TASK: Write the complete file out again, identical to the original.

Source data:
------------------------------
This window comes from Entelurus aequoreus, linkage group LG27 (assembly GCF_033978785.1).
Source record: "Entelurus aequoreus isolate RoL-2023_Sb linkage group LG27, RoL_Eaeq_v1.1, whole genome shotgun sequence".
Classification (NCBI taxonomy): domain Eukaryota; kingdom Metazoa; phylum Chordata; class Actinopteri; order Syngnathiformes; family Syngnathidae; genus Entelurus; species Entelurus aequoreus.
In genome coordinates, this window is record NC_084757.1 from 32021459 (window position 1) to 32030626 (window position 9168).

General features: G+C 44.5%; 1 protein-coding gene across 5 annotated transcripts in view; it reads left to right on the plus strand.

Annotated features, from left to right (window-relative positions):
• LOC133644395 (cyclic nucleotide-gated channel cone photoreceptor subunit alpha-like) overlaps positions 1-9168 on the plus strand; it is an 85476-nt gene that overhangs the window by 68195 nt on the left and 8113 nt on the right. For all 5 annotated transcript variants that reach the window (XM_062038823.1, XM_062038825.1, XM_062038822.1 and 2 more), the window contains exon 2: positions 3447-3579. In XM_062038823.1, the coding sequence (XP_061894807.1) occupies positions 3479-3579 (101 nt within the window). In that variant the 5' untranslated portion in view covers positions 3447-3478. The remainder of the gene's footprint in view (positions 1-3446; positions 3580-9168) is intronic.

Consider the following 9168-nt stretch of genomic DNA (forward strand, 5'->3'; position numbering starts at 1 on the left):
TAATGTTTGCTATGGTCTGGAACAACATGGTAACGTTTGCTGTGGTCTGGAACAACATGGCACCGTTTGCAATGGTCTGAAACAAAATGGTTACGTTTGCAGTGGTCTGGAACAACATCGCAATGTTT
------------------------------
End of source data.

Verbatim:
This window comes from Entelurus aequoreus, linkage group LG27 (assembly GCF_033978785.1).
Source record: "Entelurus aequoreus isolate RoL-2023_Sb linkage group LG27, RoL_Eaeq_v1.1, whole genome shotgun sequence".
Classification (NCBI taxonomy): domain Eukaryota; kingdom Metazoa; phylum Chordata; class Actinopteri; order Syngnathiformes; family Syngnathidae; genus Entelurus; species Entelurus aequoreus.
In genome coordinates, this window is record NC_084757.1 from 32021459 (window position 1) to 32030626 (window position 9168).

General features: G+C 44.5%; 1 protein-coding gene across 5 annotated transcripts in view; it reads left to right on the plus strand.

Annotated features, from left to right (window-relative positions):
• LOC133644395 (cyclic nucleotide-gated channel cone photoreceptor subunit alpha-like) overlaps positions 1-9168 on the plus strand; it is an 85476-nt gene that overhangs the window by 68195 nt on the left and 8113 nt on the right. For all 5 annotated transcript variants that reach the window (XM_062038823.1, XM_062038825.1, XM_062038822.1 and 2 more), the window contains exon 2: positions 3447-3579. In XM_062038823.1, the coding sequence (XP_061894807.1) occupies positions 3479-3579 (101 nt within the window). In that variant the 5' untranslated portion in view covers positions 3447-3478. The remainder of the gene's footprint in view (positions 1-3446; positions 3580-9168) is intronic.

Consider the following 9168-nt stretch of genomic DNA (forward strand, 5'->3'; position numbering starts at 1 on the left):
TAATGTTTGCTATGGTCTGGAACAACATGGTAACGTTTGCTGTGGTCTGGAACAACATGGCACCGTTTGCAATGGTCTGAAACAAAATGGTTACGTTTGCAGTGGTCTGGAACAACATCGCAATGTTT